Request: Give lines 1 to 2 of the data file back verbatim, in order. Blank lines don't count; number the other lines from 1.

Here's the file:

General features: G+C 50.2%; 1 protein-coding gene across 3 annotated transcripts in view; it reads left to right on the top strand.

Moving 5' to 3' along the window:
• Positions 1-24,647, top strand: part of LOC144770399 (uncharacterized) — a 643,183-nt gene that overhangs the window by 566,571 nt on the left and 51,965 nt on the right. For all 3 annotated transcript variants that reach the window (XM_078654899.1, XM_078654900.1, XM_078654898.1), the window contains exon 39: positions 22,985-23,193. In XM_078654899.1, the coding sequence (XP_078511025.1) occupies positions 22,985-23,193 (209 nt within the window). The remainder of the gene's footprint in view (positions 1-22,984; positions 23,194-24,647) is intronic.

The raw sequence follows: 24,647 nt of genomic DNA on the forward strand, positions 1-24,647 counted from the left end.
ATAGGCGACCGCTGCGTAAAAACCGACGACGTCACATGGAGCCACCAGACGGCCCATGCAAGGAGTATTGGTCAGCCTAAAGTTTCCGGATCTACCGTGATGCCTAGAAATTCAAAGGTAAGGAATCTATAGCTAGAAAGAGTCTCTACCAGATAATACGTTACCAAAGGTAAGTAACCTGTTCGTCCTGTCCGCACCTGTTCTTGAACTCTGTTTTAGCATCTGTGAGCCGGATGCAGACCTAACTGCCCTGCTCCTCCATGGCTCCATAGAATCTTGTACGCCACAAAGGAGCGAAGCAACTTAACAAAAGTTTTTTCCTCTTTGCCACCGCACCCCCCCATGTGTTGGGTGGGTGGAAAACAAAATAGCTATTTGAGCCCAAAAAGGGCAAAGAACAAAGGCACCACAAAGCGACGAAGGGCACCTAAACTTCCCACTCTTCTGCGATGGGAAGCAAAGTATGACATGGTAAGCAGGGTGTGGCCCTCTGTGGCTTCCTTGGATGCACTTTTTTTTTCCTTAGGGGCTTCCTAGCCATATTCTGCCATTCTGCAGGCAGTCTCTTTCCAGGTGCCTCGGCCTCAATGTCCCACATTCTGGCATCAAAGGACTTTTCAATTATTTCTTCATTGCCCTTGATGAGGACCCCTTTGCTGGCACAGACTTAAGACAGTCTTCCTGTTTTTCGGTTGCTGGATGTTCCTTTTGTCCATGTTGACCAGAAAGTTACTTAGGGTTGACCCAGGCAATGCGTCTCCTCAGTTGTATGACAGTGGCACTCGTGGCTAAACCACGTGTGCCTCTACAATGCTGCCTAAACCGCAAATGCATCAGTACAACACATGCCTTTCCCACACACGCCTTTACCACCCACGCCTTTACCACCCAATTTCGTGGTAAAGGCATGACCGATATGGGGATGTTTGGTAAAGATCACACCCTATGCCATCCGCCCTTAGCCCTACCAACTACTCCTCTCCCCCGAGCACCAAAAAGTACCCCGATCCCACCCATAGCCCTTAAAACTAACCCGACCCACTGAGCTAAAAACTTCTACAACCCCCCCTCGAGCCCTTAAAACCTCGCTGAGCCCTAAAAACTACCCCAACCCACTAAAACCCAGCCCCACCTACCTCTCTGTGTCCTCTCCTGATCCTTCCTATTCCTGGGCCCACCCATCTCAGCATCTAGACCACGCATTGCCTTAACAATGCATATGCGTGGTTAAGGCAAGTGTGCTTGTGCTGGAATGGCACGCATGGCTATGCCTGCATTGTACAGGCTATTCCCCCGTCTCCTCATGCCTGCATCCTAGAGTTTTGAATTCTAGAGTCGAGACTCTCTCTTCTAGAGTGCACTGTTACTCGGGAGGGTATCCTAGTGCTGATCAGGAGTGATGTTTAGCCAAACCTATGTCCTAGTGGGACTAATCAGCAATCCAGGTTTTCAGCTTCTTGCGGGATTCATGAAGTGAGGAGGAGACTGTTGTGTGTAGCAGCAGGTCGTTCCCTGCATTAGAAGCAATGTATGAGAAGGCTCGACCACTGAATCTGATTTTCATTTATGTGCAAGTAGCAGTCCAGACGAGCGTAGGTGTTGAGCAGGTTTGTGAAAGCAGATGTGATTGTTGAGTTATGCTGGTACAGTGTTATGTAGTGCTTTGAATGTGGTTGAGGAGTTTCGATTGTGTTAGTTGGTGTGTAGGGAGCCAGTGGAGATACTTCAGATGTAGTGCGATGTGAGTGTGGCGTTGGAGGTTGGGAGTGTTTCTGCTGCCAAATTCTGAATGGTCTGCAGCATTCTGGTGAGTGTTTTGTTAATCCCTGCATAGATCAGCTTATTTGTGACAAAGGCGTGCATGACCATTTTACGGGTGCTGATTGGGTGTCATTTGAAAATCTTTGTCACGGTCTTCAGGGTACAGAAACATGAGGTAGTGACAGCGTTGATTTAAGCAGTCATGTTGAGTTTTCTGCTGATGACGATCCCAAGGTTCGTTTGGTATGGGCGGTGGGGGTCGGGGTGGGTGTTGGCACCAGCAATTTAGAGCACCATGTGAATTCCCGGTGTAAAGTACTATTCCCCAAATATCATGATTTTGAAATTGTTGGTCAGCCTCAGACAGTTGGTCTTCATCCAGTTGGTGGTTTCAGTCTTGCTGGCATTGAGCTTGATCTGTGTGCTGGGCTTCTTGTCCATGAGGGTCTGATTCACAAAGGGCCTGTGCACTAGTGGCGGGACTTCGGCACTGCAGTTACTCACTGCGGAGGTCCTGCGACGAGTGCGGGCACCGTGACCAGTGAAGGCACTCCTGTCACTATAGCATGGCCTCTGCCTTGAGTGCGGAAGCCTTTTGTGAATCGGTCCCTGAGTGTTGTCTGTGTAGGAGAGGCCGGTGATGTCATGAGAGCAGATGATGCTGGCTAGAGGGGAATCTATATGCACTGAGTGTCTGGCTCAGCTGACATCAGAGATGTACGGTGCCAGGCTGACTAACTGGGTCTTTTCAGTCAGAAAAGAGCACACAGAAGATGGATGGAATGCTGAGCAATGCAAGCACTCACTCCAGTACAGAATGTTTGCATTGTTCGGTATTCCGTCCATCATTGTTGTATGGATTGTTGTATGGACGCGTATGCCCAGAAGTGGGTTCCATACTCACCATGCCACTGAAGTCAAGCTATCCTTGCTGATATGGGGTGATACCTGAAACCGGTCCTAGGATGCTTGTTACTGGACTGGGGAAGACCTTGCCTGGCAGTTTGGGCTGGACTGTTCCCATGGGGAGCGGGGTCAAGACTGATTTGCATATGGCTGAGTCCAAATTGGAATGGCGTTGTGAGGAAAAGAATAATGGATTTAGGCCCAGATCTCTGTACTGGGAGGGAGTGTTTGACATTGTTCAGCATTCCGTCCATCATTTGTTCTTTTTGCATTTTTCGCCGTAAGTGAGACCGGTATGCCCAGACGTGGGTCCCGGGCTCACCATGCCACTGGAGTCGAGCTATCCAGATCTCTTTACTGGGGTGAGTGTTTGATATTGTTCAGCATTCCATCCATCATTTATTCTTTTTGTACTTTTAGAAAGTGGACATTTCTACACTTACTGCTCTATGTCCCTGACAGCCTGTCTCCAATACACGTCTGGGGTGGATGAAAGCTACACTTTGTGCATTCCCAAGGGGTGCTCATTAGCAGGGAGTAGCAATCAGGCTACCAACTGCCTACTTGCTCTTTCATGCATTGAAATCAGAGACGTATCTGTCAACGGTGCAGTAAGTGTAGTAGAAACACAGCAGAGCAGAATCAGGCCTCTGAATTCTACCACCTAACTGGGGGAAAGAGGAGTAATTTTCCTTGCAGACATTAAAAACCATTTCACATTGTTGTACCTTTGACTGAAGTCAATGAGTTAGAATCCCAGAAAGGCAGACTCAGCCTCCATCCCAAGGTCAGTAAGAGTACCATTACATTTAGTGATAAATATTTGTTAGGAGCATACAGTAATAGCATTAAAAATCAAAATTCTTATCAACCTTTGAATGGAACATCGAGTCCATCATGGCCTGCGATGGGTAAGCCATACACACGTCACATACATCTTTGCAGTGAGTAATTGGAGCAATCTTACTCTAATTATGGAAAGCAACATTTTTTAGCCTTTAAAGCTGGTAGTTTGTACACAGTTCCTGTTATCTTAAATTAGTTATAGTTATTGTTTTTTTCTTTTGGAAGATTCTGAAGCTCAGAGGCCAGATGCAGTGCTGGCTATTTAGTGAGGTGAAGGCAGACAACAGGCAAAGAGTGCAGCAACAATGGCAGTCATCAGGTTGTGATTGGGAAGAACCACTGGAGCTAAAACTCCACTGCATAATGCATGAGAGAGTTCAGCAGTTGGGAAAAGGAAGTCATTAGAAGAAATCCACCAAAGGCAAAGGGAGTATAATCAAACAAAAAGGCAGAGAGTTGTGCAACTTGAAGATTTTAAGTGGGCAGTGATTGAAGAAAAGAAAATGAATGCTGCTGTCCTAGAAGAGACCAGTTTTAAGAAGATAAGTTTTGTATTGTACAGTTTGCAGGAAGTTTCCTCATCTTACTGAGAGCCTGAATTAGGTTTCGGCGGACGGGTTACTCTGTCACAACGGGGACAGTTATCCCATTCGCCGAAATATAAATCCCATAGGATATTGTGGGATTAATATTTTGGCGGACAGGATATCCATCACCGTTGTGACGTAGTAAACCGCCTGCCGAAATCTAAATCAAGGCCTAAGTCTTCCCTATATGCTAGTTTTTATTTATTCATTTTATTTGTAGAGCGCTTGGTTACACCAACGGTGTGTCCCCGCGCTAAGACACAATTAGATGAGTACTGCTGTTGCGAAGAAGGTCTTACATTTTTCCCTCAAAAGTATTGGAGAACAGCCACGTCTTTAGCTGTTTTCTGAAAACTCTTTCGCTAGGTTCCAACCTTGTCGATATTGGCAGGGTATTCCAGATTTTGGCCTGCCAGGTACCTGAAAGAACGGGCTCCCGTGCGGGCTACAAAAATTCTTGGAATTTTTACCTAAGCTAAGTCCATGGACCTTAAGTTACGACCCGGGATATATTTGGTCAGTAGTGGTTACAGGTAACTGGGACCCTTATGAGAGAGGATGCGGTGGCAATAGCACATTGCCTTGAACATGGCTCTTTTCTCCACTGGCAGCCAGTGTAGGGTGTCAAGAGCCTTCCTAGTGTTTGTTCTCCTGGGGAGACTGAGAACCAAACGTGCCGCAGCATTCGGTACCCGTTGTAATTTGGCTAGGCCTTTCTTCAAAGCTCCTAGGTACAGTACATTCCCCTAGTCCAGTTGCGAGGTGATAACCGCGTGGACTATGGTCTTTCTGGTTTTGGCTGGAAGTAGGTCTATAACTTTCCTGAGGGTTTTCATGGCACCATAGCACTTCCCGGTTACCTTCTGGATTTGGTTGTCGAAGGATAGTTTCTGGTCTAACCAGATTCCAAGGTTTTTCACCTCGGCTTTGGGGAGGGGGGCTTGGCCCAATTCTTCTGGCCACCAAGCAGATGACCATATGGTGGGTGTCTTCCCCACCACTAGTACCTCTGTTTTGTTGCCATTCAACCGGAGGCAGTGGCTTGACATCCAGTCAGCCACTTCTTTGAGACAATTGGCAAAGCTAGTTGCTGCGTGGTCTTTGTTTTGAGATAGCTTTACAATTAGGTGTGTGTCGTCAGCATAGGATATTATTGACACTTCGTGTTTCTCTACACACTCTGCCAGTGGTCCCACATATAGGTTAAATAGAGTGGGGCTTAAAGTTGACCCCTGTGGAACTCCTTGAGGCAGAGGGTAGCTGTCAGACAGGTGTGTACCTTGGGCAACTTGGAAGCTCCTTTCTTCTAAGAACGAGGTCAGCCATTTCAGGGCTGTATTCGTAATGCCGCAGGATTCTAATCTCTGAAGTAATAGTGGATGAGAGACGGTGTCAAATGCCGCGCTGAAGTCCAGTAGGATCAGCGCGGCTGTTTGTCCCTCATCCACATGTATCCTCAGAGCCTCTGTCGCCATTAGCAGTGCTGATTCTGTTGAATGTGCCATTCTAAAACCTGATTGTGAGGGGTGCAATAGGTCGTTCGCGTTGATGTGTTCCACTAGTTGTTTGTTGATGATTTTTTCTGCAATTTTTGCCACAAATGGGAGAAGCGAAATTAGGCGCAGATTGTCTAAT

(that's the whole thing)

General features: G+C 50.2%; 1 protein-coding gene across 3 annotated transcripts in view; it reads left to right on the top strand.

Moving 5' to 3' along the window: